If you have complained too many times in public (and he has), then eventually you can only maintain credibility by demanding significant change. Eventually, you have to publicly call for the manager’s head, and this is a difficult position to back out of once entered into (if we win the premiership this season, I am really looking forward to seeing how Piers reacts).
I sometimes wonder what would happen it you could talk to Piers privately. I have a sneaking suspicion that he would confirm that, in Stan Kroenke’s position, he would stick by Arsene as well. I suspect that, even he, deep down, really knows that Arsene is the right manager for Arsenal. Unfortunately, he has backed himself into a position that he can never admit to such an opinion.
Tony recently wrote on Untold about a man who complained about Walcott during the Olympiacos game. I am extremely impressed by Walcott this season and I even wrote a pre-season piece for Untold, that we didn’t need another striker, because he would be the solution. So, I can certainly claim to be a Walcott loyalist. However, when I see him miss a chance toward the end of the game, the thought ‘Walcott is useless’ comes straight into my head (actually my subconscious brain uses less polite words than that). No matter that I actually think he is brilliant, no matter than every striker misses chances, the angry thought still comes to me.
Now, to my mind, part of being an adult is learning not to say the first thing that comes into your head. But I also recognise that, in the name of sanity, we all need to escape from the ‘real-world’ on occasions. Some people escape the real world by going to a football stadium. Perhaps the chap who was yelling about the ‘useless Walcott’ the other day, knows that Walcott is not useless. Perhaps he goes to football to escape the real world, and was just expressing a gut reaction. Perhaps he is normally a rational and sensible human being, but suspends common sense when he crosses the Ems threshold (or bridge).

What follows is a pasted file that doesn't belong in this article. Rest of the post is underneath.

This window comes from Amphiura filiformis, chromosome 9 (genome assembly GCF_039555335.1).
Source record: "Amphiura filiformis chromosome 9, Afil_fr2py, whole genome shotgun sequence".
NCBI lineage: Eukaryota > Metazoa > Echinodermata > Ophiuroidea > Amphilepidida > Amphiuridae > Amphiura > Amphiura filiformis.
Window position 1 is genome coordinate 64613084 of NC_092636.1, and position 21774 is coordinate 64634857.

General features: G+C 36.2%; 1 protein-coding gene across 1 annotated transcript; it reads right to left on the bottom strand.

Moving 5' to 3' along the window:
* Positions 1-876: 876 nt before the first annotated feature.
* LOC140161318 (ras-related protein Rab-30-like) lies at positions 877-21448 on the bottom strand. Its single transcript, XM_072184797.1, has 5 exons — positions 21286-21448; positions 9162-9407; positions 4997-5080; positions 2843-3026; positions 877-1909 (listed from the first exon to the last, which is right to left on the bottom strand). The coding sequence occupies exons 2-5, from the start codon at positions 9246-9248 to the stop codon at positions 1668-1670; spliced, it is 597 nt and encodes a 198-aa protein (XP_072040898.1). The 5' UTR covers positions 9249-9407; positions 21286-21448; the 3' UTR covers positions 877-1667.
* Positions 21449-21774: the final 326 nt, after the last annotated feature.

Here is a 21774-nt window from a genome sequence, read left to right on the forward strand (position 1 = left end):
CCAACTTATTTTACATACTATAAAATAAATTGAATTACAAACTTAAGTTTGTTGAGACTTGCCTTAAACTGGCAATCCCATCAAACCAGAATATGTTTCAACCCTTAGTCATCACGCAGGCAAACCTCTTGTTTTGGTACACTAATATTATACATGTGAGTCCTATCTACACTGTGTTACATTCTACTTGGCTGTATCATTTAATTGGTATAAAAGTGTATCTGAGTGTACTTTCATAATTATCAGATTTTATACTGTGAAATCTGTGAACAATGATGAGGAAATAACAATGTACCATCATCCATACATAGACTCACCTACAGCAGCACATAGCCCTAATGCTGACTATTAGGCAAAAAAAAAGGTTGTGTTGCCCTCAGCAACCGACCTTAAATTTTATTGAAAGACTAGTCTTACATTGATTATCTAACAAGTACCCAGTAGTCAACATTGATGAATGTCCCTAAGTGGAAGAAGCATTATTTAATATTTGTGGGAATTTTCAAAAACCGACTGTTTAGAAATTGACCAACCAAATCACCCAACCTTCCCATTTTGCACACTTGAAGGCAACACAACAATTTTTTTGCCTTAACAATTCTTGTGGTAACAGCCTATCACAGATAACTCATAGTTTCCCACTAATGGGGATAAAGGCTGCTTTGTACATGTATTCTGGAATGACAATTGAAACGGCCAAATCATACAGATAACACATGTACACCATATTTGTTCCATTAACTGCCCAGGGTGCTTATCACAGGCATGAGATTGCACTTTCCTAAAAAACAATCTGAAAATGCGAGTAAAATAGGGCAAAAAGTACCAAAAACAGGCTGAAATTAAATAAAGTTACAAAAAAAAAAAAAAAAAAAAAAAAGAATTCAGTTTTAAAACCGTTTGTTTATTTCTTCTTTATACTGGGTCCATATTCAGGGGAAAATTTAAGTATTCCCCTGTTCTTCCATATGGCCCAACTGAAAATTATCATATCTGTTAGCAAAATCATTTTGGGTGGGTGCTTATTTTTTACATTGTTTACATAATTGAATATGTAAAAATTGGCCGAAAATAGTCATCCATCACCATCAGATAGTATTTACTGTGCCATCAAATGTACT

So let’s not be too harsh on Piers Morgan, or the chap who shouts ‘useless Walcott’. Its not the way I like to behave. Like most Untolders, I believe in positively supporting our team, but the inner, angry me, can see their point of view and feel their pain. Maybe, by expressing their ill-considered gut reactions, they avoid the need for me to do so, thereby freeing me to have a sensible dialogue about the world’s greatest team. Football is all things to all men. I can forgive someone for venting a gut reaction, even if it is Piers.
PS – please can someone arrange a BFG v Piers Morgan 100m race? I would pay good money to see this.
You might also enjoy
- As the entity behind shouted “You’re useless Walcott” a dark despair overwhelmed me
- Arsenal – Olympiacos, bouncing balls, own goals, switching off… The CL is haunted it seems
From the anniversary files…
October 1895 (exact date unknown): Royal Ordnance Factories FC turned professional, suggesting either that the split between ROFFC and Royal Arsenal was not over professionalism, or that the management of ROFFC changed its mind, on seeing the success of Woolwich Arsenal after 1893.